Why can Christmas make us want to break social networks?

This week (or even this whole month for the more Christmas strippers), social networks have sweated coniferous thorns and turkey stuffing. Snapshots of a perfect Christmas have invaded our news feeds. Nothing new in the world of Instagram or Facebook used to what the holidays rhyme with « fake ». « But we did not wait for Christmas for social networks to be a very idealized showcase of a world where everyone is beautiful, perfect and with luxury means, » says psychologist Michael Stora. Not false. Proof of this is the summer with the hashtag #VacancesDeReve that pops up every summer or the #Perfect Moms that we experience every day.

Christmas, however, remains a very special time for influencers. “Unlike the summer vacation which lasts two months, it is a fixed date, a collective meeting, analyzes Pauline Escande-Gauquié, semiologist and lecturer at the Sorbone University Celsa. It’s completely normalized and trivialized to share photos normally reserved for the family album. « So we are crumbling under posts, but also under hashtags because this wonderful party has the particularity of bringing together everything that usually feeds Facebook and company: decorations, food, party, family, friends or # decoration #foodporn #party # perfectfamily. That, or threading six candied chestnut logs without water = same fight.

Christmas staged like an ad

Christmas does not escape the aesthetic codes of social networks either, but here again, the red and green filter is in order. “Usually Instagram looks like a big bakery with lots of cute cakes. For the holidays, it’s a Christmas tree with lots of garlands! », Compares Michael Stora, also founder of the Observatory of digital worlds in human sciences.

“In the collective imagination, Christmas is a moment of re-enchantment. People come back to this fiction that the merchants tell us with their windows, their decorations. They reappropriate these normative, almost advertising codes to then stage in their own way these moments of joy ”, decrypts Pauline Escande-Gauquié, author of the book Monsters 2.0: the other face of social networks. A Christmas TV movie that we can watch with pleasure in these gloomy times, but which could quickly annoy some.

Caviar versus lumpfish roe on blinis

Yes you. Because it annoys you to see the children of this blogger mom from Marseille who wisely draw snowflakes while yours get intoxicated in the garden licking the snow from the bushes. It annoys you the small wild trout appetizers on a mint watercress emulsion, made by this Brazilian foodista. Because you, you will only be entitled to the poorly toasted lumpfish-blini eggs duo that your father will hand you as you slide in, looking amused: « a little caviar? » »You annoy your friend Sophie’s Christmas tree, which has so many decorations that you can’t even see the branches. Because you, you just put a feathered boa (a holdover from a Macumba party this summer) in your ficus, because your cat definitely doesn’t give you a choice.

And then it annoys you about the 18 family members in Texas who matched their clothes, when you’ve been trying to get everyone together for the group photo for an hour, but your sister refuses to pose next to you. your uncle antivax. In short, it annoys you because at home, absolutely nothing is Instagramable.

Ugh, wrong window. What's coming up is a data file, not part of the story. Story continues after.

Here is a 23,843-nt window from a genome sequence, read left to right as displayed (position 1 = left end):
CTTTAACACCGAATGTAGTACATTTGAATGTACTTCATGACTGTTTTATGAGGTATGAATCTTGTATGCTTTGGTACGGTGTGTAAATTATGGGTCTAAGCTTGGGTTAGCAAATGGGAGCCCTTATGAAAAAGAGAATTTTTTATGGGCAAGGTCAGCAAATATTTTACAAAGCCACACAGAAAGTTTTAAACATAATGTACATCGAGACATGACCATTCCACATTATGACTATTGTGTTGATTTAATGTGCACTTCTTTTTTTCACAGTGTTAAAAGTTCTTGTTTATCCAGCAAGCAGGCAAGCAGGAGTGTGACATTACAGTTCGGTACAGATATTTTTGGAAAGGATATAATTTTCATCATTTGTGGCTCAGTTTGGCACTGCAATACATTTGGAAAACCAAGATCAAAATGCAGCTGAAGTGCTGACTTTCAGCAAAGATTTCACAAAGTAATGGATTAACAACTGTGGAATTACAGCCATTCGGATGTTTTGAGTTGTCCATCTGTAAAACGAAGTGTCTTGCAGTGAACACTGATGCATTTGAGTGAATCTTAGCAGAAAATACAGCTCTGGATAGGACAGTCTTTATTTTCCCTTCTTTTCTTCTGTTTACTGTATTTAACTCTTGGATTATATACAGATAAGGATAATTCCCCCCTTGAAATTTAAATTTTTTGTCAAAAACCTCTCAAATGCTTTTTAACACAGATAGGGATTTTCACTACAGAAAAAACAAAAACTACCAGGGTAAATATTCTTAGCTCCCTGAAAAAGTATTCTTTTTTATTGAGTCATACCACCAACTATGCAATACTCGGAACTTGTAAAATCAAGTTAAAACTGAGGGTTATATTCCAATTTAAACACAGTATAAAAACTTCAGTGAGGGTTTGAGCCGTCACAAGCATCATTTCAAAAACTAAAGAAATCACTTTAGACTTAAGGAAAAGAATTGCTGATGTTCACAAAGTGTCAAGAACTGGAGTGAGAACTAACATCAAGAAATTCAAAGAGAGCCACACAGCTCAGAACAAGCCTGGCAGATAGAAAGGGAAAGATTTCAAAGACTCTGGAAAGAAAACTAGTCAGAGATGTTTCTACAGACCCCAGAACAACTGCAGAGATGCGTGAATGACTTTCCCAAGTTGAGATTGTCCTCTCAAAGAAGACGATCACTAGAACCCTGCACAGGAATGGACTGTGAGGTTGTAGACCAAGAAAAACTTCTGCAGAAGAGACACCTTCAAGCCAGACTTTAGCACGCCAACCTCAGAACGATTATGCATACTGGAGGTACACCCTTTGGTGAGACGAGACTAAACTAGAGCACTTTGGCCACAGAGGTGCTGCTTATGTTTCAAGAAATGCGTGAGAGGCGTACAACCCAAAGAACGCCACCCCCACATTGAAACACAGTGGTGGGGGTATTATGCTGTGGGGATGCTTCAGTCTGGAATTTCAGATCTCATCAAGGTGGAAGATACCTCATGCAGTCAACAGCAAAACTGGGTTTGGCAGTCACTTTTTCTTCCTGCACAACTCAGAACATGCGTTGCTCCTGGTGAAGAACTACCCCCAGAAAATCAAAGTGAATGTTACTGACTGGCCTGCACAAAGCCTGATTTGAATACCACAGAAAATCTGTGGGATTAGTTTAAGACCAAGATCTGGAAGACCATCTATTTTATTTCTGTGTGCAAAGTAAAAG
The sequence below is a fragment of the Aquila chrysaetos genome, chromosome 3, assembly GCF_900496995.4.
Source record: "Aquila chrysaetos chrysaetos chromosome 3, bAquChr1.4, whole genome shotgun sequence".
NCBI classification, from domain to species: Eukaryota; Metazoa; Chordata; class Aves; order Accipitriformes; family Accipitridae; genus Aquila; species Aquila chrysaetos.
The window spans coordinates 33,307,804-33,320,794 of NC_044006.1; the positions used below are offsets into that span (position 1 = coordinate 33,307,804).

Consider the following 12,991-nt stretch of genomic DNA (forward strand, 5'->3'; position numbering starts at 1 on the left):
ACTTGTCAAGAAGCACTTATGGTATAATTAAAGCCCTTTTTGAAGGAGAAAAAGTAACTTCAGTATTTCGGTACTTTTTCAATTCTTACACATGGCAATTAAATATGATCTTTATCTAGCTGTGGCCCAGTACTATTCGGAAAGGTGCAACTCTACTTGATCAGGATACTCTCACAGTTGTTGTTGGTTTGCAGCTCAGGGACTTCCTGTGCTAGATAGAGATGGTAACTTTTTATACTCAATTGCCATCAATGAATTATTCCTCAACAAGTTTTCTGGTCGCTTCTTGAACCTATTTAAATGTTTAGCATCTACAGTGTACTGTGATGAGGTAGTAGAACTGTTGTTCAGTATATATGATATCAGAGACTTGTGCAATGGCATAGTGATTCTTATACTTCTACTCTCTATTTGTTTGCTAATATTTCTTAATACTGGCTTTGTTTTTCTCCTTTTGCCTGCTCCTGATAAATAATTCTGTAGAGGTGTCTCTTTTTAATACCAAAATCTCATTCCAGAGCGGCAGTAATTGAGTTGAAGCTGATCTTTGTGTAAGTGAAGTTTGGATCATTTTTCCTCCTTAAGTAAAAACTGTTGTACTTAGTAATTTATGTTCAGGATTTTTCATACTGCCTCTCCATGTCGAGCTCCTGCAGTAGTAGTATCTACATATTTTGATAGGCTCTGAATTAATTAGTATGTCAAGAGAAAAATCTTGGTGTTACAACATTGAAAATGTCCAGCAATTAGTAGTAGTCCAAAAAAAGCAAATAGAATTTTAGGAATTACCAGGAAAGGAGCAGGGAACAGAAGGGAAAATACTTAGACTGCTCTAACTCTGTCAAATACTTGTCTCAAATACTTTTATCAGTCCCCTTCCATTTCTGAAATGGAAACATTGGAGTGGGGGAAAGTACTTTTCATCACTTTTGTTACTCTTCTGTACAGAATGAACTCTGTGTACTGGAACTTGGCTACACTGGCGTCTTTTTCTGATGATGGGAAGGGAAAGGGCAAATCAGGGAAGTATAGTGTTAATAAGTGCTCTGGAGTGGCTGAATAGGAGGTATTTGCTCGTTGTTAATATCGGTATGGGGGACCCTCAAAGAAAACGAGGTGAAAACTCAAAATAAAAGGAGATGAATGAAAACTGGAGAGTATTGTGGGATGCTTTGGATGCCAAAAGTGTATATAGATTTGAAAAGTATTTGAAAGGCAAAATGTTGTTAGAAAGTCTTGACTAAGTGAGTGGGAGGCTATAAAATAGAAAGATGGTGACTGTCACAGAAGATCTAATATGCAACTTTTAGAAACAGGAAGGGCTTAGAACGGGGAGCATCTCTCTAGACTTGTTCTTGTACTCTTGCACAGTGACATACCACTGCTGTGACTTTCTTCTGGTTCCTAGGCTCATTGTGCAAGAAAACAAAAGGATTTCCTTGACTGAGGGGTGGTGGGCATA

In fact, it annoys you « because the human being cannot help but compare himself », explains Michael Stora. “With Facebook or Instagram algorithms, we compare ourselves not to come together but to hate each other,” continues the expert. The algorithm introduces you to people who think like you, but have families that look more perfect or are much more wealthy than you. « 

And people like us, but better still, it’s annoying. « When you’re an average French and you keep seeing people in your contacts who are paying for things that you cannot afford, it can generate envy, jealousy, then revolt and anger. « Sprinkle it all with a race for » likes « and you will worsen this feeling of failure, assures the one who is also the author of the book (A) social networks! Discover the dark side of algorithms.

But how do you get out of it?

Pauline Escande-Gauquié gives a rather simple advice: “we don’t have to watch. Nobody puts your nose into the networks. If so much perfection annoys you, take a little break. Or take a step back. The expert notes, for example, that “the less emotional bond we have with a person (such as a famous influencer) the more we see their posts as fiction. But the more we are emotionally involved with someone, the less we manage to step back and the more the fiction becomes reality. « However, we must not forget that a photo remains a capture of a moment T. » Everyone is in a kind of ‘self fake’. A child who smiles in a photo may be doing so because his sister has just been scolded, ”illustrates Michael Stora. So, do you still prefer this little Machiavellian being to your children who lick the bushes?

Finally, the ultimate weapon advised by experts remains the second degree. « Kitsch decor, ugly sweaters, failed staging », details the semiologist. « This is what saves us and it’s a very interesting way of trolling this overexposure, overconsumption and over-idealization on the networks, » says Michael Stora. Good thing we launched a hashtag (one more for those who had not yet overdosed) # NoëlClaquéAuSol to finally bring a dream of glory and like en masse to all annoyed people.

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